Listen up, Apple fanboys: You have a right to your own opinion, but not to your own facts. The iPhone 4 has major design flaws, not the least of which is an all-too-breakable glass case and screen. Like it or not, that's indisputable.
A reputable company called SquareTrade, which makes its living selling warranties on a variety of products, has released data showing that the iPhone 4 is pretty darn fragile. Screens on the new model are nearly twice as likely to break as those of the iPhone 3G S. The data is admittedly from a subset of users, but is based on a sample of 20,000 iPhone 4s covered by the company's warranty -- a very reasonable sample.
Here are some of the highlights:
- iPhone 4 owners reported 82 percent more damaged screens in the first four months than iPhone 3G S owners do.
- The overall accident rate for iPhone 4s was 68 percent higher than for the iPhone 3G S.
- About 15.5 percent of iPhone 4 owners will report damage within a year of buying their phone. This estimate is based on a straight-line projection of current data, a reasonable statistical technique.
Apple is damaging its brand equity
Apple once had a lock on the new generation of smartphones, but not anymore. The fragile-glass flaw is the kind of mistake that's helping Android steal market share.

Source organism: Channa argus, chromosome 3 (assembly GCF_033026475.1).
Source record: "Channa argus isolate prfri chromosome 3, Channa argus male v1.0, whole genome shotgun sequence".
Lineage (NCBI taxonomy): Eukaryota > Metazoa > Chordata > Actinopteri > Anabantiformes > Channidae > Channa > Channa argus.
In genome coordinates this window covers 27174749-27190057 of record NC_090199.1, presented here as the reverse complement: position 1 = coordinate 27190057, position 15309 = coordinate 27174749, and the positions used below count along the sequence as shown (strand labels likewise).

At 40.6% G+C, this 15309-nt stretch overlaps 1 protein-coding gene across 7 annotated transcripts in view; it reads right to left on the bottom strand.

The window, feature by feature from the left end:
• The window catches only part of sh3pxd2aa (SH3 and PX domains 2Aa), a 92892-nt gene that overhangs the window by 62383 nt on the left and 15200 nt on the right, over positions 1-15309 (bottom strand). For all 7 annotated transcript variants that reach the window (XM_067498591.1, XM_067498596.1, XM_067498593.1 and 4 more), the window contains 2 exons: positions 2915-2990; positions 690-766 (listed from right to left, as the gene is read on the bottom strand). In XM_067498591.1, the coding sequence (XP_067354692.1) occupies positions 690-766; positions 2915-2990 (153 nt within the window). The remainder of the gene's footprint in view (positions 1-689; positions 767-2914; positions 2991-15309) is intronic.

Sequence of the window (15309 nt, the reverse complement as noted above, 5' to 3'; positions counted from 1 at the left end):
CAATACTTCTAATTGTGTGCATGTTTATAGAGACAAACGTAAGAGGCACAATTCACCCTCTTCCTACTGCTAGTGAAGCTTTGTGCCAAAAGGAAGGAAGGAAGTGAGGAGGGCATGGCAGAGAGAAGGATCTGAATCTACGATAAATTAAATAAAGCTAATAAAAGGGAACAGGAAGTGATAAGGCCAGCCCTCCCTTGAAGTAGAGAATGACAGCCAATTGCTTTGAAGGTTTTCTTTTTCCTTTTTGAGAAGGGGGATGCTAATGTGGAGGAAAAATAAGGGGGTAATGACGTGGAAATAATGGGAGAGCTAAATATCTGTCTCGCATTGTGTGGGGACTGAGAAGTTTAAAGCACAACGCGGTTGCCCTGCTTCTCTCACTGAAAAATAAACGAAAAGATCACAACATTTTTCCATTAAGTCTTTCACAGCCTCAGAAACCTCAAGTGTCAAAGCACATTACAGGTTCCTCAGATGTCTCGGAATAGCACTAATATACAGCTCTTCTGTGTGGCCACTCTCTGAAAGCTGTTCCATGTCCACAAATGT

What do smart consumers really like about Apple products? In the case of the Mac, it's the fact that it works so much better than a Windows machine. People, including me, love the iPod because it changed how I listen to music and works so well.
The iPhone, however, doesn't always work so well. Admittedly, many of its faults can be pinned on AT&T. When I'm not having connectivity problems, I love my iPhone 3G S.
But the iPhone 4 has issues that go beyond AT&T's overburdened network. Apple made several design choices that haven't panned out as expected. The external antenna and the glass back made the phone look much cooler; indeed, it's a beautiful device. However, the nature of the antenna, as we all now know, leads to dropped calls if you hold it the wrong way, and Apple's handling of the issue was hardly its finest hour.
Which brings me to the glass case -- sure, everyone knows that cell phones are somewhat fragile. But accidents do happen, and I don't think that people shelling out $200 and more for an iPhone are careless klutzes. In fact, anyone who spends extra money for a SquareTrade warranty on top of the included Apple warranty is probably a careful consumer.